Bachelor of Arts: History
UMKC Essentials is the university-wide curriculum that all undergraduate students will complete. The 30-credit hour program includes a First Year Experience course; three critical thinking courses in the areas of Arts & Humanities, Natural & Physical Sciences, and Social & Behavioral Sciences; a Culture and Diversity course; a Civic & Urban Engagement course; two courses in Written Composition and one course in Oral Communication; and a Math Pathway course. Transfer students entering UMKC will elect from the UMKC Essentials General Education Program or the Missouri Core 42 General Education Curriculum. Academic advisors will meet with incoming transfer students to determine which option best serves the student’s educational needs. More information about General Education may be found here: https://catalog.umkc.edu/undergraduate-academic-regulations-information/general-education-requirements/
Every undergraduate student must take a course covering the United States Constitution and the Missouri State Constitution before graduation. Course options are included in the program requirements section below.
Information on exit examinations is available in the Undergraduate Academic Regulations and Information section of the catalog.
Missouri Higher Education Civics Achievement Examination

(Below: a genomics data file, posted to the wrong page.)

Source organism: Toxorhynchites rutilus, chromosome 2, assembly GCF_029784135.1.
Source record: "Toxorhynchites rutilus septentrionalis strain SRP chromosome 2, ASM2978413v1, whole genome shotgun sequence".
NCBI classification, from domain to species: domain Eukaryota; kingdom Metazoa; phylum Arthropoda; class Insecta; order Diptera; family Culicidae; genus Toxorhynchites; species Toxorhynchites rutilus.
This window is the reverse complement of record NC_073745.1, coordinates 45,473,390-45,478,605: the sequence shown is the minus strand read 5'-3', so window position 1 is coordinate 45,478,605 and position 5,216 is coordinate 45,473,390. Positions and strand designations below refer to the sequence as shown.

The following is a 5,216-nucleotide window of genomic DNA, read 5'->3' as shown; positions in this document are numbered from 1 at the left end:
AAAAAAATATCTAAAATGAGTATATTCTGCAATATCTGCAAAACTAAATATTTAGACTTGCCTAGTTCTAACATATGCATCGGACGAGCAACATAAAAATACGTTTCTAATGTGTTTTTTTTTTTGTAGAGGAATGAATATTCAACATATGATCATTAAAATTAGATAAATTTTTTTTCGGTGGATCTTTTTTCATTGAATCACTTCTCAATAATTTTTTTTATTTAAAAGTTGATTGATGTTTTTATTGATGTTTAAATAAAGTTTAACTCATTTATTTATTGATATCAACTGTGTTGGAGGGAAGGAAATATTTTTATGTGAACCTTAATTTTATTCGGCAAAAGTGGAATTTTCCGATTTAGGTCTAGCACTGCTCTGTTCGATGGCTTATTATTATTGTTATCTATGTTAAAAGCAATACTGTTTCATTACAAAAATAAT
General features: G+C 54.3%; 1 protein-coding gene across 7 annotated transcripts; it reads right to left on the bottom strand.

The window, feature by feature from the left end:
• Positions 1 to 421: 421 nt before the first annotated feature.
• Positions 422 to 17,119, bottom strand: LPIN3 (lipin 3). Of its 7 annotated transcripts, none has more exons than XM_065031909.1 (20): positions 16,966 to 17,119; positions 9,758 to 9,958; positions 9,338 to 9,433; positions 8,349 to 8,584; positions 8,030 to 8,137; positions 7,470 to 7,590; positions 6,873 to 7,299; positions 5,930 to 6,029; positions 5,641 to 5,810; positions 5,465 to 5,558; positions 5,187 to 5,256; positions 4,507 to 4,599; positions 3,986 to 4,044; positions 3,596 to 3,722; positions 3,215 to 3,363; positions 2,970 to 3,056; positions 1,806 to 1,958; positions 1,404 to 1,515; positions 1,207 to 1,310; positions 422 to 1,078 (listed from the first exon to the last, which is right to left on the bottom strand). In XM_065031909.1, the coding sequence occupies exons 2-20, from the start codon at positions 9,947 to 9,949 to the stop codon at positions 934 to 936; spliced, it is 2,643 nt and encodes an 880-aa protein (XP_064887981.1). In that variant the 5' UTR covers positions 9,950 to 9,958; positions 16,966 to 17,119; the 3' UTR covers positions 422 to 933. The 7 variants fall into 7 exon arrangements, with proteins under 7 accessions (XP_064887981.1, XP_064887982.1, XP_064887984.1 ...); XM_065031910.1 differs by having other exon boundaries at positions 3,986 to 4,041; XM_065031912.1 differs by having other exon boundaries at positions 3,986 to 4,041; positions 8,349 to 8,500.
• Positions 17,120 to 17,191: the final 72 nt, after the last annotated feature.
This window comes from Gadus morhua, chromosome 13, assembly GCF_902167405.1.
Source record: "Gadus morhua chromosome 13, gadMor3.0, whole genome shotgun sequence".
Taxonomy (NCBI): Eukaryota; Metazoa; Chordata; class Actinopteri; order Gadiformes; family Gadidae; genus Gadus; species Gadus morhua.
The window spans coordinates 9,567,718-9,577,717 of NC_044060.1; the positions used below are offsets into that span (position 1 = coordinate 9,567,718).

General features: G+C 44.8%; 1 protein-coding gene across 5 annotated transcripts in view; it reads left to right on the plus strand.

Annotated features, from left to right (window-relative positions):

In accordance with Missouri Senate Bill 807 (section 170.013.1), 'any student entering a public institution of higher education for the first time after July 2019 who is pursuing an associate's or bachelor's degree from such institution shall successfully pass an examination on the provisions and principles of American civics with a score of seventy percent or greater as a condition of graduation from such institution'. To satisfy this requirement at UMKC, students access the exam through the Canvas site. This requirement will be listed in the degree audit system as, 'Take State Mandated Missouri Higher Education Civics Achievement Examination', and listed on the transcript as 'Missouri Civics Examination'.
Student Learning Outcomes
Students graduating from this program will:
- recognize, demonstrate, and apply general knowledge of the world’s civilizations and peoples as well as their political, economic, social, and cultural histories.
- relate the events in their particular historic stories to the general history of the topic; and students relate their interpretation to existing historical scholarship.